I’ve made an interesting bilingual discovery with my own children that was confirmed by an expert in child bilingualism. Norma, one of my girls’ amazing preschool teachers, has been helping me out while my husband is away. She is a native Spanish speaker, and I have encouraged her to speak Spanish with the girls. Before she started with us last week, the girls have already impressed me with the many Spanish songs they have learned during “Spanish Time” at their school. I was eager for them to pick up some more Spanish from her. I have also recently started speaking to them in Spanish some, now that they have shown an interest. They no longer angrily reject my speaking any other language but English, which is a fairly new phenomenon. They still laugh hysterically if I say any word in Arabic and refuse to answer me. It makes no sense in their minds why I would ever try to speak it, as that is clearly their father’s language.
Norma commented to me last week that she was amazed and surprised by how quickly the girls have been absorbing Spanish. I replied that it was natural because they are so young. But she corrected me. “None of the other kids have learned it as quickly and many don’t take an interest in it at all.” While of course every parent likes to think this means that their child is obviously just that much smarter, that is, in fact, not the explanation. I suspected their ability to pick up a third language so rapidly was because they are already being raised bilingual.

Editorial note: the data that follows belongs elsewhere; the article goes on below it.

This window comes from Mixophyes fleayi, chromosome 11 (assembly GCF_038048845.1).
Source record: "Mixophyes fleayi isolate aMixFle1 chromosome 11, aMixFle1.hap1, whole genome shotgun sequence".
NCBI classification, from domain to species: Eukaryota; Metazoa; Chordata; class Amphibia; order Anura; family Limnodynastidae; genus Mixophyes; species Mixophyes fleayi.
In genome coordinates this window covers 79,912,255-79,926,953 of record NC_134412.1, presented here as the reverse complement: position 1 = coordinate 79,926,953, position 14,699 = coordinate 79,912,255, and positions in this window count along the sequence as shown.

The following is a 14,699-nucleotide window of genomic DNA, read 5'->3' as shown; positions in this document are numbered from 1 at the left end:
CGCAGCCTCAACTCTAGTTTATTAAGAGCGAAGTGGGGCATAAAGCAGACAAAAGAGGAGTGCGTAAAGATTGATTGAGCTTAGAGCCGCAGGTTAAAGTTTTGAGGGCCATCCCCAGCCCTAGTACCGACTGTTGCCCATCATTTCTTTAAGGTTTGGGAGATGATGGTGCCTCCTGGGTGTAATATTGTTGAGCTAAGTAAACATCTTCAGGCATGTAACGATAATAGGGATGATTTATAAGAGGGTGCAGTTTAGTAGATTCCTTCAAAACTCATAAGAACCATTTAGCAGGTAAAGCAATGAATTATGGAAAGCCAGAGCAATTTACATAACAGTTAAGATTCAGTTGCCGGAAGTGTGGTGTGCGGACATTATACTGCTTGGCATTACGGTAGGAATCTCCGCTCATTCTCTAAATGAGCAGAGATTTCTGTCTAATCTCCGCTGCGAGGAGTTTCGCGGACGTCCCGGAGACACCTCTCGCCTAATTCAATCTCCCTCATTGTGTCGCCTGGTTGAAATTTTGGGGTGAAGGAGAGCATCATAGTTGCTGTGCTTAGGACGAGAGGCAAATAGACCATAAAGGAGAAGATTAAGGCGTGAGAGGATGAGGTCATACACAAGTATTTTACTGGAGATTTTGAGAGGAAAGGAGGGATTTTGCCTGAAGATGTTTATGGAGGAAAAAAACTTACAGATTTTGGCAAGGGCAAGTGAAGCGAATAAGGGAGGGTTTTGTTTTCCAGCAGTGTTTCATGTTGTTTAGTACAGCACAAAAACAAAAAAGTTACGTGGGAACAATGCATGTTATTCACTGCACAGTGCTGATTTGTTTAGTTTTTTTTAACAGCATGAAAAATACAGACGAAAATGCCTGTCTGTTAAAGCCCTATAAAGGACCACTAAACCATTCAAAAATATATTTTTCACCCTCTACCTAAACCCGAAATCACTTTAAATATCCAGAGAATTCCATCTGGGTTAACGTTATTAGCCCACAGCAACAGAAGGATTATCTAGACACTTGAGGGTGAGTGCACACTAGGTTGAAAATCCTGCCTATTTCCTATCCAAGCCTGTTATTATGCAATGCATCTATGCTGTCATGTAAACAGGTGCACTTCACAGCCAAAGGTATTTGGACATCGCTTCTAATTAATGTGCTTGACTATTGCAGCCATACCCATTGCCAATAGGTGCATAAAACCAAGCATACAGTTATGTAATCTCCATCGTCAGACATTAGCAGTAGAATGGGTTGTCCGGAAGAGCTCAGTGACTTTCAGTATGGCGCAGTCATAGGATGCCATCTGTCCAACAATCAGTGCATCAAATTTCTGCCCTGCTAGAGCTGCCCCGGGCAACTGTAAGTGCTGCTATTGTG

My suspicion was confirmed by a psychologist and expert in child bilingualism, whom I met at a three-year-old’s birthday party over the weekend. We were chatting about child bilingualism and I shared with her the story of the girls picking up Spanish so rapidly. She affirmed that because they are already bilingual, picking up a third language comes even easier.
I just hired a French babysitter this past weekend. Let’s see how they do with French now! If only I had a child’s brain for languages. It’s amazing how effortless languages are for children. All the more reason why I want them raised in a multilingual environment.